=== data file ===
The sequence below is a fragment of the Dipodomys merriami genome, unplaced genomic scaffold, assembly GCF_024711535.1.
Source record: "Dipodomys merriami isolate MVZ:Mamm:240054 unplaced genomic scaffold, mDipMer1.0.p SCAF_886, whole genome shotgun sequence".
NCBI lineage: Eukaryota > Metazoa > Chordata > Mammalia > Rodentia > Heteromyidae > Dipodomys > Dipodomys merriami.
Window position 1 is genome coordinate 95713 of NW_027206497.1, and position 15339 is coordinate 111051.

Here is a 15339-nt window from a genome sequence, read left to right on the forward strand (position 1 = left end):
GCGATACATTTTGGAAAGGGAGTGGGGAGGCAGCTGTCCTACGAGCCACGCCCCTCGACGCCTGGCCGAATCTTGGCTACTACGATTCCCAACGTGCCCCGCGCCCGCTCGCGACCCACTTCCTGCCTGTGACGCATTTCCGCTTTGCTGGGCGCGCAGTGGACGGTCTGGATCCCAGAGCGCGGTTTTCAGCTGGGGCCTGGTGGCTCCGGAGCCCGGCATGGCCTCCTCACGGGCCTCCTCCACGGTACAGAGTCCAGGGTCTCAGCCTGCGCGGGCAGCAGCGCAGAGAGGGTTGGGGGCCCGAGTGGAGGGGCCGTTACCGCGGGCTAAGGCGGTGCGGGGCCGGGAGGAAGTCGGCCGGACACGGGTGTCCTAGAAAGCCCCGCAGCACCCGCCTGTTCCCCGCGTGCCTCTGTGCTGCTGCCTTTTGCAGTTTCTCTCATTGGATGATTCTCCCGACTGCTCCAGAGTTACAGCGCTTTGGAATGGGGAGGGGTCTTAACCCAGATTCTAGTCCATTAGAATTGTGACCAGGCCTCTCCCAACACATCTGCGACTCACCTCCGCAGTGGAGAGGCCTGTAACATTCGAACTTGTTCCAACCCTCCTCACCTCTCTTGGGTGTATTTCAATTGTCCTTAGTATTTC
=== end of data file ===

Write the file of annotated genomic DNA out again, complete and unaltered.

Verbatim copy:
The sequence below is a fragment of the Dipodomys merriami genome, unplaced genomic scaffold, assembly GCF_024711535.1.
Source record: "Dipodomys merriami isolate MVZ:Mamm:240054 unplaced genomic scaffold, mDipMer1.0.p SCAF_886, whole genome shotgun sequence".
NCBI lineage: Eukaryota > Metazoa > Chordata > Mammalia > Rodentia > Heteromyidae > Dipodomys > Dipodomys merriami.
Window position 1 is genome coordinate 95713 of NW_027206497.1, and position 15339 is coordinate 111051.

Here is a 15339-nt window from a genome sequence, read left to right on the forward strand (position 1 = left end):
GCGATACATTTTGGAAAGGGAGTGGGGAGGCAGCTGTCCTACGAGCCACGCCCCTCGACGCCTGGCCGAATCTTGGCTACTACGATTCCCAACGTGCCCCGCGCCCGCTCGCGACCCACTTCCTGCCTGTGACGCATTTCCGCTTTGCTGGGCGCGCAGTGGACGGTCTGGATCCCAGAGCGCGGTTTTCAGCTGGGGCCTGGTGGCTCCGGAGCCCGGCATGGCCTCCTCACGGGCCTCCTCCACGGTACAGAGTCCAGGGTCTCAGCCTGCGCGGGCAGCAGCGCAGAGAGGGTTGGGGGCCCGAGTGGAGGGGCCGTTACCGCGGGCTAAGGCGGTGCGGGGCCGGGAGGAAGTCGGCCGGACACGGGTGTCCTAGAAAGCCCCGCAGCACCCGCCTGTTCCCCGCGTGCCTCTGTGCTGCTGCCTTTTGCAGTTTCTCTCATTGGATGATTCTCCCGACTGCTCCAGAGTTACAGCGCTTTGGAATGGGGAGGGGTCTTAACCCAGATTCTAGTCCATTAGAATTGTGACCAGGCCTCTCCCAACACATCTGCGACTCACCTCCGCAGTGGAGAGGCCTGTAACATTCGAACTTGTTCCAACCCTCCTCACCTCTCTTGGGTGTATTTCAATTGTCCTTAGTATTTC